Black and white closeup image of a volume dial with a 1 to 11 scale that is turned to 11

Netflix Too Quiet? Here’s How to Increase Your Laptop Speaker Volume

By Jim Fricker II Mac OS, Top, Windows40 Comments

I got up at the crack of dawn to hike up a volcano in Mexico, then binged on great local food and drink all afternoon. Finally drifting back to my hotel late in the evening, it’s time to call it a night.

Impulsively, I reach for my laptop. What better way to relax after a long day than to watch a good documentary? Sadly, the sounds of the city haven’t yet faded, and it’s not long before I realize I can’t hear half of the movie over the roosters and music blaring in the streets.

Whether it’s noisy neighbors, nearby traffic, or that pesky rooster that seems to be following you around Latin America, it can be hard to hear what’s coming out of your laptop speakers. If you’re like me and have found yourself wishing the sound was just a little louder, this article is for you.

Take heed, Mac and PC people. I’m going to walk you through how to crank your speakers up beyond their normal limitations. Or, if you’re a Nigel Tufnel fan, turn them up to 11.

Note that while laptop users will benefit more due to the smaller, weaker speakers inside most notebook computers, these tips will work just as well on desktop Windows and Mac PCs.


Being a Mac user, I first discovered how to amplify my speakers with a program called Audio Hijack, from wonderfully-named company Rogue Amoeba. This software lets both audio professionals and hobbyists perform all kinds of useful tricks, like recording Skype calls for podcast interviews and capturing the audio from a webinar.

The sheer power and simplicity of the interface is impressive. Follow the steps below just once, and you’ll be ready to crank your speakers up to 4x their normal maximum volume* each time you open the program.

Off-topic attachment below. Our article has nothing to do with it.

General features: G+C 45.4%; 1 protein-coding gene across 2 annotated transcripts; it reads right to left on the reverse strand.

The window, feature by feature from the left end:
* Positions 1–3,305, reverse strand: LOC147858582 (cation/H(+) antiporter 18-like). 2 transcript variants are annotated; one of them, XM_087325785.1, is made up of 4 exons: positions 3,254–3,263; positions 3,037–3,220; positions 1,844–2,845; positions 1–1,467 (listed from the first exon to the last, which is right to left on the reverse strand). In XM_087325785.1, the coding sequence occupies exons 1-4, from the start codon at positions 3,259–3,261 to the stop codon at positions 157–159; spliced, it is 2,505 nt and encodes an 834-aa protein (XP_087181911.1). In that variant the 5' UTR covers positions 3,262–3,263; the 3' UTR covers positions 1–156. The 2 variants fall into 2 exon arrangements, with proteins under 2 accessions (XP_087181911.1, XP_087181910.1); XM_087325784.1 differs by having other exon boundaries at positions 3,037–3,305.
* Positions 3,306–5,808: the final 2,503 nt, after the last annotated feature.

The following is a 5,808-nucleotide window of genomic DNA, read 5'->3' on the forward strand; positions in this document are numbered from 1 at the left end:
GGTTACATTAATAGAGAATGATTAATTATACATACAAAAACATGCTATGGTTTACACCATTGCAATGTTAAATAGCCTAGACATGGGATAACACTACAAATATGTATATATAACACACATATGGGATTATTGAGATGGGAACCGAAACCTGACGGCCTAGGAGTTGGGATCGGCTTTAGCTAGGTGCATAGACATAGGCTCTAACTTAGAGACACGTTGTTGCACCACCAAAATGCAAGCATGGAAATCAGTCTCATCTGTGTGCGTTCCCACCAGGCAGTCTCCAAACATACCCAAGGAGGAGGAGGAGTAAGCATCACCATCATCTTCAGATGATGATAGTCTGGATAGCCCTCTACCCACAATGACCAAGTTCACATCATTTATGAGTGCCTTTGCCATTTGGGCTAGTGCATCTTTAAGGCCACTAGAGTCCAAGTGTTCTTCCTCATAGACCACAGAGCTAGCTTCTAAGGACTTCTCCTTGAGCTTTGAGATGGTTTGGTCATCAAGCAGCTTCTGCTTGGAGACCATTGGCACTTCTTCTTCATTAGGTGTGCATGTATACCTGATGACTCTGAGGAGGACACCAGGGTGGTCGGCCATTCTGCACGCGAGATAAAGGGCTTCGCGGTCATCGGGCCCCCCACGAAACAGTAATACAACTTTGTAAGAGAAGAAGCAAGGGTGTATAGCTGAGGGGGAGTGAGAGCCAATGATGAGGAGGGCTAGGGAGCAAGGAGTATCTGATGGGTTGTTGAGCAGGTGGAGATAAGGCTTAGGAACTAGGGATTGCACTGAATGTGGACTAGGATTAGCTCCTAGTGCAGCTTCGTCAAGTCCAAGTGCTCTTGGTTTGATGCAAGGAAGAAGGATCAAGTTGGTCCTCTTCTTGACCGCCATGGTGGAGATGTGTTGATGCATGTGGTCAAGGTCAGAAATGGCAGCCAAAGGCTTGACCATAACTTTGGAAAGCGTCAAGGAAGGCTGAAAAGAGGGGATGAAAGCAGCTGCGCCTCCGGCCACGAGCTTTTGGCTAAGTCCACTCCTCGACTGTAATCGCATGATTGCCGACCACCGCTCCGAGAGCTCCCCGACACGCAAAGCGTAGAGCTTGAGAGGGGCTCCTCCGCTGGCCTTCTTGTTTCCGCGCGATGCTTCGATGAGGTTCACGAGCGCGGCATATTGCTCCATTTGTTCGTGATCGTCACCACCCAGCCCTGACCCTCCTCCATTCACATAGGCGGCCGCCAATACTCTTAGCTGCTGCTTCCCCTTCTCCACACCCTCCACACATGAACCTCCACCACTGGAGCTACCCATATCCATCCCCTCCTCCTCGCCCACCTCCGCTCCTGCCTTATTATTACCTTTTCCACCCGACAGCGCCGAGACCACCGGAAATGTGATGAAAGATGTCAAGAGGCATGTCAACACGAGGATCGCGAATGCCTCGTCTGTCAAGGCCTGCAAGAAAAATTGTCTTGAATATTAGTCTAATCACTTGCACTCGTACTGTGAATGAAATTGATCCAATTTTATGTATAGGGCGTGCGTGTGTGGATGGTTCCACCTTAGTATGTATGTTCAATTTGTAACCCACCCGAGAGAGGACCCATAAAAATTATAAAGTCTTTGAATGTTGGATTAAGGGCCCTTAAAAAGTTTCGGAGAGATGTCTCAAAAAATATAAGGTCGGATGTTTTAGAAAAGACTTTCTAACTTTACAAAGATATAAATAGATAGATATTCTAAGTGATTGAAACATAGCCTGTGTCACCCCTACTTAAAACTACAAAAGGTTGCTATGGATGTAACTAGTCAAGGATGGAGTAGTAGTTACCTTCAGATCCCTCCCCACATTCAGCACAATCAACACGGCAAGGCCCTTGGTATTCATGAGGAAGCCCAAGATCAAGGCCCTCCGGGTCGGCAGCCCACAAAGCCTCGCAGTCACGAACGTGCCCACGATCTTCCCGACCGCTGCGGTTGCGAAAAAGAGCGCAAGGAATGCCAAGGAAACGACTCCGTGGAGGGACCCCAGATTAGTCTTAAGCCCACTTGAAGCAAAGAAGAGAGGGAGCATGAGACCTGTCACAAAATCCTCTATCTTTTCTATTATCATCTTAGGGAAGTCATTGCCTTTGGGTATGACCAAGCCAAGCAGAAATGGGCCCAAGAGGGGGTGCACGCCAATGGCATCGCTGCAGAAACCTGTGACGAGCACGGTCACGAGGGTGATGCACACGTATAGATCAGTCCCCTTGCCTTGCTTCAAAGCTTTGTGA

1. Open Audio Hijack
  2. Click and drag the Applications block into the main window
  3. Select the Application you’d like to make louder from the drop-down menu
  4. Repeat step two with the “Volume” module (under “Built-in Effects”.) Your main window should now look like this:
    Audio Hijack Step Four
  5. Click and drag the “Output” module into the main window.
  6. Set your output device to “Internal Speakers.”
  7. Click the button in the lower-left corner of the program to run your audio through Audio Hijack.
  8. Adjust the audio level to your hearts content using the Volume module. A good starting point is to select the “2X” button under “Overdrive” and move the volume slider up. If this isn’t enough, experiment with the “3X” and “4X” overdrive.

This is what your final settings should look like:

Audio Hijack Final

Audio Hijack is available on Rogue Amoeba’s website for $65. There’s also a free, limited version you can try to make sure it works for you.

Note that if you don’t need any of the other features that Audio Hijack provides, it’s worth checking out SoundSource instead. Developed by the same company, it provides all the same audio-boosting goodness as Audio Hijack at around half the price.

*The tech that makes this possible is interesting, but without getting into the nuts and bolts of it, this app won’t damage your speakers. However, I recommend against blasting your Slayer collection at 4X for an hour, just to play it safe. Stick with movies and YouTube.


To my dismay, I discovered some Windows users might actually have an easier fix for this problem. Then I researched some more, and realized that it’s a little more complicated depending on what type of sound card you have. That sounds more like the Microsoft I know.

Don’t worry, there is a solution for you Windows folks: it’s just that you may have to try more than one of the following approaches.

The Built-in Windows Solution

  1. Open your Control Panel
  2. Select “Sound” under Hardware and Sound
  3. Select your speakers, then click Properties
  4. Select the Enhancements tab
  5. Check Loudness Equalization
  6. Click Apply

If you made it to the end of all six steps without scratching your head, congratulations. You’re good to go.

If not, you probably got stuck at step four or five. Some sound cards apparently don’t give you this option, or Microsoft thought it’d be too easy if all machines had volume equalization. Either way, there’s hope for you yet.

PC Alternative #1

  1. Open your Control Panel
  2. Select “Sound” under Hardware and Sound
  3. Select your speakers, then click Properties
  4. Select the Enhancements tab
  5. Select Equalizer
  6. Turn up each EQ band.
  7. Save this setting as a preset for easy recall (Optional)

If you got stuck here, it was probably on that darn step number four or five again. Luckily, there’s still one more option.

PC Alternative #2

  1. Download and install this software: Make note of the install location. You’ll need this later.